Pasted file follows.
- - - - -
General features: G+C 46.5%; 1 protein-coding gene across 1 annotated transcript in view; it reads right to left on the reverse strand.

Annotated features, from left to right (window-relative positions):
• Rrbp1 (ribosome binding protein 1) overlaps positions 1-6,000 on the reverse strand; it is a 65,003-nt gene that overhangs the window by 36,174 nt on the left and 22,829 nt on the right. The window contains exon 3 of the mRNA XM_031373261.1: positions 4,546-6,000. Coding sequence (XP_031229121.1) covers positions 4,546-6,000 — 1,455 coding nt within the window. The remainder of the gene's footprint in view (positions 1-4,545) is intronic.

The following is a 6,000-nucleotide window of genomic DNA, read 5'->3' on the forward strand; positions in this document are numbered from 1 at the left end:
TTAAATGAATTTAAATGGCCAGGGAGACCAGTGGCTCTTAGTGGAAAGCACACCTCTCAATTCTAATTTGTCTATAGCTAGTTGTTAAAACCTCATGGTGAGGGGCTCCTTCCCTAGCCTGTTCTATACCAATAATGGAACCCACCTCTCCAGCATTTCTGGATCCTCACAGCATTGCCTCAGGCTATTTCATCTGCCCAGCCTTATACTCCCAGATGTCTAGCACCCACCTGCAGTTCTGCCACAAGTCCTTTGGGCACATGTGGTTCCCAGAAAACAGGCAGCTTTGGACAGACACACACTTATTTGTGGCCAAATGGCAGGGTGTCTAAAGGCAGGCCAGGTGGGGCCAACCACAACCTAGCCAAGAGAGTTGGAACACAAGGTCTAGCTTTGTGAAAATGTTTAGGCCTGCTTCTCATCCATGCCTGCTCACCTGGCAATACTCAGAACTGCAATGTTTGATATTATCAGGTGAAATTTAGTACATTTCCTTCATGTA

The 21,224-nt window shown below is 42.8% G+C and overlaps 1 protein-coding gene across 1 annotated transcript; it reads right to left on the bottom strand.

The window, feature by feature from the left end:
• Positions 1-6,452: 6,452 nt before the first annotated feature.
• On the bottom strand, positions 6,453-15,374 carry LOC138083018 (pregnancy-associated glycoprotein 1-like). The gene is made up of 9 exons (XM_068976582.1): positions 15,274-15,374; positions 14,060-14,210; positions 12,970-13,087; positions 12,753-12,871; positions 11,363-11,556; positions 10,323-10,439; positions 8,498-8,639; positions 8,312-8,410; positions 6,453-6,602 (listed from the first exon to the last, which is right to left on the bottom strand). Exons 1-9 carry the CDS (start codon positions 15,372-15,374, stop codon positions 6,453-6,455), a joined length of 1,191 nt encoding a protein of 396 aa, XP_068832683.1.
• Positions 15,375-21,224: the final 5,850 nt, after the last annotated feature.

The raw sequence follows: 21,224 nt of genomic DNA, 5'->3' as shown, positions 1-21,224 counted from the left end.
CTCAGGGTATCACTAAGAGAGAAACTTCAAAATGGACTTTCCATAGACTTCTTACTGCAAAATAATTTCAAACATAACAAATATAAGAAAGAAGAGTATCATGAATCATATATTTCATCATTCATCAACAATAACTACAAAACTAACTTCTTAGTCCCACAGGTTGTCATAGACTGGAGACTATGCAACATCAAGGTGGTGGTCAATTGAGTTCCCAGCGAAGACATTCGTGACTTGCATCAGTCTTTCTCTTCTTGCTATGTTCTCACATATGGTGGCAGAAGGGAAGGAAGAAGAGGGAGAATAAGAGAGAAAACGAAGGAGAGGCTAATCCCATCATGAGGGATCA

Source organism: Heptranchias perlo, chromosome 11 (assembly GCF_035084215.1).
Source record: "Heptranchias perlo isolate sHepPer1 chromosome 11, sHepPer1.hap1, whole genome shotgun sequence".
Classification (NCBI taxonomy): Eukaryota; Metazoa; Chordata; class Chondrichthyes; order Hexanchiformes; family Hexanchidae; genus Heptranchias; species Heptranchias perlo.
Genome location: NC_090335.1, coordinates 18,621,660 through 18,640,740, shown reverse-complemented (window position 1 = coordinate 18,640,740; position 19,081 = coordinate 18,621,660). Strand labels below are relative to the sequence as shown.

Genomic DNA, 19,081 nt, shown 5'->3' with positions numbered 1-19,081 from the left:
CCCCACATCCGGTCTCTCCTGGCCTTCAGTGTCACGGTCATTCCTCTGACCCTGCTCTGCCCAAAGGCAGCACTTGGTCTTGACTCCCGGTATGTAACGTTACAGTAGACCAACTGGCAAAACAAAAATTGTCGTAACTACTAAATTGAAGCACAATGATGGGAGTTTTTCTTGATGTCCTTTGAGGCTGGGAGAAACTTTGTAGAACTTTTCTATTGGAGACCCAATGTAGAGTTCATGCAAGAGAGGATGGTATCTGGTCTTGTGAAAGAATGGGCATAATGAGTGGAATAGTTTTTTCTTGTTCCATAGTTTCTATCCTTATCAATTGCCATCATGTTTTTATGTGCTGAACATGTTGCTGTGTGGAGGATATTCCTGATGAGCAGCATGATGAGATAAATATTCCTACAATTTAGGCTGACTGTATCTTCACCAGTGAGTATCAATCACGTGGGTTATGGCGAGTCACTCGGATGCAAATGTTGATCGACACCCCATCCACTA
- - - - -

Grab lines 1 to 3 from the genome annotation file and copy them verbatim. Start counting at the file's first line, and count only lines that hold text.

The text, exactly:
General features: G+C 46.5%; 1 protein-coding gene across 1 annotated transcript in view; it reads right to left on the reverse strand.

Annotated features, from left to right (window-relative positions):
• Rrbp1 (ribosome binding protein 1) overlaps positions 1-6,000 on the reverse strand; it is a 65,003-nt gene that overhangs the window by 36,174 nt on the left and 22,829 nt on the right. The window contains exon 3 of the mRNA XM_031373261.1: positions 4,546-6,000. Coding sequence (XP_031229121.1) covers positions 4,546-6,000 — 1,455 coding nt within the window. The remainder of the gene's footprint in view (positions 1-4,545) is intronic.